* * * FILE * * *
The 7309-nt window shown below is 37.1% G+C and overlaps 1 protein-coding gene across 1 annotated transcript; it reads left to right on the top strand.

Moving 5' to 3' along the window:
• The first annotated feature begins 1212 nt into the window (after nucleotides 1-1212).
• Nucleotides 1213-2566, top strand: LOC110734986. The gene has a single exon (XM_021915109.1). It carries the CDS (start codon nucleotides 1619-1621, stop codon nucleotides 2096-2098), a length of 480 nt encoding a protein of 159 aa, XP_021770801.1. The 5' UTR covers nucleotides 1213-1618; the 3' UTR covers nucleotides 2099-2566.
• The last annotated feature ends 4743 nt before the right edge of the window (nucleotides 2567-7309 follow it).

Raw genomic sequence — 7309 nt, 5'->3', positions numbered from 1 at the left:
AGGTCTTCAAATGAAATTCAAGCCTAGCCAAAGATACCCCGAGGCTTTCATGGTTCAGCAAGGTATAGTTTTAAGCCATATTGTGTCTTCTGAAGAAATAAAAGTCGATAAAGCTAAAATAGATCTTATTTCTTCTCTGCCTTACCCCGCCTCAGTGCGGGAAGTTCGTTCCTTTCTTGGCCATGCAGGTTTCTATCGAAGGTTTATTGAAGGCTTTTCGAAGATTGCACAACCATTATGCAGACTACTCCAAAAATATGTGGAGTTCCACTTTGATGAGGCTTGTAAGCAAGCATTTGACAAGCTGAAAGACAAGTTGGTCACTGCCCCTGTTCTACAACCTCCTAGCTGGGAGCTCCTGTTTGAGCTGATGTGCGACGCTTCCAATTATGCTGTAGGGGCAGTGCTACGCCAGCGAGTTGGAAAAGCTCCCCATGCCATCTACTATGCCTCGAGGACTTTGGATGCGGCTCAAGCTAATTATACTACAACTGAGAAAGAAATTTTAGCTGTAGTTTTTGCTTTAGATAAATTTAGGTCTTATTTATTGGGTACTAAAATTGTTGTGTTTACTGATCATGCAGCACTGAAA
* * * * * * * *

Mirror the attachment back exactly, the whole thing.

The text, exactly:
The 7309-nt window shown below is 37.1% G+C and overlaps 1 protein-coding gene across 1 annotated transcript; it reads left to right on the top strand.

Moving 5' to 3' along the window:
• The first annotated feature begins 1212 nt into the window (after nucleotides 1-1212).
• Nucleotides 1213-2566, top strand: LOC110734986. The gene has a single exon (XM_021915109.1). It carries the CDS (start codon nucleotides 1619-1621, stop codon nucleotides 2096-2098), a length of 480 nt encoding a protein of 159 aa, XP_021770801.1. The 5' UTR covers nucleotides 1213-1618; the 3' UTR covers nucleotides 2099-2566.
• The last annotated feature ends 4743 nt before the right edge of the window (nucleotides 2567-7309 follow it).

Raw genomic sequence — 7309 nt, 5'->3', positions numbered from 1 at the left:
AGGTCTTCAAATGAAATTCAAGCCTAGCCAAAGATACCCCGAGGCTTTCATGGTTCAGCAAGGTATAGTTTTAAGCCATATTGTGTCTTCTGAAGAAATAAAAGTCGATAAAGCTAAAATAGATCTTATTTCTTCTCTGCCTTACCCCGCCTCAGTGCGGGAAGTTCGTTCCTTTCTTGGCCATGCAGGTTTCTATCGAAGGTTTATTGAAGGCTTTTCGAAGATTGCACAACCATTATGCAGACTACTCCAAAAATATGTGGAGTTCCACTTTGATGAGGCTTGTAAGCAAGCATTTGACAAGCTGAAAGACAAGTTGGTCACTGCCCCTGTTCTACAACCTCCTAGCTGGGAGCTCCTGTTTGAGCTGATGTGCGACGCTTCCAATTATGCTGTAGGGGCAGTGCTACGCCAGCGAGTTGGAAAAGCTCCCCATGCCATCTACTATGCCTCGAGGACTTTGGATGCGGCTCAAGCTAATTATACTACAACTGAGAAAGAAATTTTAGCTGTAGTTTTTGCTTTAGATAAATTTAGGTCTTATTTATTGGGTACTAAAATTGTTGTGTTTACTGATCATGCAGCACTGAAA